On this Episode
In this episode of the Singletracks podcast, we talk with Ross Martin, a PhD candidate at the Texas State University, about his research into the environmental impact of mountain biking. Ross is a mountain biker and a scientist who is working to understand how mountain bikes affect everything from plants and animals to soils and society at large. We get down and dirty in our discussion on erosion, and ask Ross what he thinks about potentially allowing mountain bikes in Wilderness areas.
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And what is the environmental impact of mountain biking on the great wall of china?
I guess it’s more of a cultural impact, but point taken. My takeaway from our conversation with Ross is that no matter where you bike or how responsible you are, there is going to be an impact. Once we fully understand what those impacts are, we can start to mitigate or if necessary, remediate them.
My own significant environmental impact is harming wildlife. A couple of weeks ago i ran over a large lizard who had the unfortunate luck of sunbathing in the middle of the trail just as i was riding. I feel horrible for this.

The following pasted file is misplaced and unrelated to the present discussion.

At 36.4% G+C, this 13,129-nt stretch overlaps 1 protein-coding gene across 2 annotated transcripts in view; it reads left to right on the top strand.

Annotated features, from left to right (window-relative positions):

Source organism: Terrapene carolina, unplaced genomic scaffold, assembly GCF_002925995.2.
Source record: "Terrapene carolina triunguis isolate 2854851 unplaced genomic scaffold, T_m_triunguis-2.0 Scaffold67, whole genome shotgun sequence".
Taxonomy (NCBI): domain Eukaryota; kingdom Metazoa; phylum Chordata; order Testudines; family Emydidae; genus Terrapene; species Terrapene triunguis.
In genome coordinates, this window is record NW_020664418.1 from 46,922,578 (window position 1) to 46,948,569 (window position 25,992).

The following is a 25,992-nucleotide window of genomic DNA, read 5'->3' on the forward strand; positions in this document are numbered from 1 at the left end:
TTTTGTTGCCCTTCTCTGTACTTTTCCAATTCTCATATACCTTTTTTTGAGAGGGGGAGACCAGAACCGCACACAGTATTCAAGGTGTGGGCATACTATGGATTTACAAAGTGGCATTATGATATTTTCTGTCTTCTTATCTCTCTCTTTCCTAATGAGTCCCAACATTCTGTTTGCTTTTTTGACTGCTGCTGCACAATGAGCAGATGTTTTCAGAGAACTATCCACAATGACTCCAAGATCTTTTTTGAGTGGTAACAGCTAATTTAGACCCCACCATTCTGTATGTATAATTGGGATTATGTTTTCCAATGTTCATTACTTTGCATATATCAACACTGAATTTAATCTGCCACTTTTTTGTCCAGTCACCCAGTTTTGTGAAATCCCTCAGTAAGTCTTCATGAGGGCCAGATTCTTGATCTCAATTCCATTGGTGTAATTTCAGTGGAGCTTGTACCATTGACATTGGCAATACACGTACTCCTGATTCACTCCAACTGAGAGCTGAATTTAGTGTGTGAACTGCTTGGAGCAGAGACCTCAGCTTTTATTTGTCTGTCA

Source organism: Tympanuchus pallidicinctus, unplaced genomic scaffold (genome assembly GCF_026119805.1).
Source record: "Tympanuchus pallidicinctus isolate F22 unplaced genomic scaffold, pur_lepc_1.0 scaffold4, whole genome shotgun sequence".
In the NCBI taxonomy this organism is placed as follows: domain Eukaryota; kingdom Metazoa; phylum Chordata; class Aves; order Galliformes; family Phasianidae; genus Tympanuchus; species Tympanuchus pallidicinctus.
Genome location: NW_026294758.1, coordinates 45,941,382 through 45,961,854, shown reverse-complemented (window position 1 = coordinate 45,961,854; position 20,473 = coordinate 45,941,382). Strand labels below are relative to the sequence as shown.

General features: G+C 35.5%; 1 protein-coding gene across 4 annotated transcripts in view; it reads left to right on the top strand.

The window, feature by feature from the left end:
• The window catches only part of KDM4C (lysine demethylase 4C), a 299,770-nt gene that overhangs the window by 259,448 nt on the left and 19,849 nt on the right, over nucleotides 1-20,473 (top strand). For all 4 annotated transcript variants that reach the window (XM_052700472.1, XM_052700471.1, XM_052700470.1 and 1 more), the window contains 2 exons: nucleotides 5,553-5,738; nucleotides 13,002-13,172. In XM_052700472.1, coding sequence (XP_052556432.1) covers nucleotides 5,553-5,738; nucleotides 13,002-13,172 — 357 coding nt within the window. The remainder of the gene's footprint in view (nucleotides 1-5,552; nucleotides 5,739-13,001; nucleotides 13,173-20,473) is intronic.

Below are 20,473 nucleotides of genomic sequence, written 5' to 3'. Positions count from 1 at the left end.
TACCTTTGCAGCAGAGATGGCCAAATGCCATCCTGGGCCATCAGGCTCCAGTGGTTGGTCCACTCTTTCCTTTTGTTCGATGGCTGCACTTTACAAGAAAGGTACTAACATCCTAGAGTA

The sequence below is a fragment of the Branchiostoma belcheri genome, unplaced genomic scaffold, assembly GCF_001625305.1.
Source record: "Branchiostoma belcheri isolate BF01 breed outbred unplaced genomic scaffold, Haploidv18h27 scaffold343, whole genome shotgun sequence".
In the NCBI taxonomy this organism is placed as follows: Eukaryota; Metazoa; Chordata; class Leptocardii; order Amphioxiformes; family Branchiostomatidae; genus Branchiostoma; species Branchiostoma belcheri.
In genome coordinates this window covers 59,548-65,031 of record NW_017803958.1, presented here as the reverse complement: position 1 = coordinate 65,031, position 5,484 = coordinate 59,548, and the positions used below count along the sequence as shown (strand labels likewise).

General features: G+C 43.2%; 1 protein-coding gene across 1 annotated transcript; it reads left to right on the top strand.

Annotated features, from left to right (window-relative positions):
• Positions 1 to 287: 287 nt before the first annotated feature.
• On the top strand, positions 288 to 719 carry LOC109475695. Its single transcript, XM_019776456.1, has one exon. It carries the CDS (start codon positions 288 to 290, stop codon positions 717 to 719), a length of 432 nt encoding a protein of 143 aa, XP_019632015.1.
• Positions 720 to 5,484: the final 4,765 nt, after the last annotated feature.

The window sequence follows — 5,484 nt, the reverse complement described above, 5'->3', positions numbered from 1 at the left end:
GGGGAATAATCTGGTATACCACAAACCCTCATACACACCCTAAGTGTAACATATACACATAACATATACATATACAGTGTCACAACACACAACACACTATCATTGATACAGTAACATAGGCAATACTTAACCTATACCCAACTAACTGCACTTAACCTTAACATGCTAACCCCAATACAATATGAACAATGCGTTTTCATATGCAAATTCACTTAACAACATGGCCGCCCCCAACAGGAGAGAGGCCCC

That’s one difference between mountain biking and hiking. Yes, hikers do step on wildlife, but they are more likely to see them than mountain bikers.
Man, you could have bunny hopped the poor thing.
As for mtb impact, it’s definitely not as bad as all the concrete walkways put in state parks that bikes are not allowed on.
I totally disagree with the tire damage vs boot damage. I have a trail near me where they have a running competition. the runners ruin the trail for weeks. The trails are all soft due to the tossed soil from the runners. The damage is especially great on the ups and downs.
I have noticed more and more walkers on my trails. The foot traffic ruins the grade of the trail and makes riding very unsafe. If I cant ride their trails, then why should they walk mine. Unless it’s to maintain it stay off the trail. Dodging walkers has got me hurt more than once.
Then we have the occasional protester who rallies to get bike trails closed as we are experiencing locally with 2 of our designated MTB parks. One was recently arrested for assaulting a bike riding over a jump.
All the mountain bikers in the world had less of an environmental impact than one certain hiker in the Columbia River Gorge.
Like mountain bikers have never started fires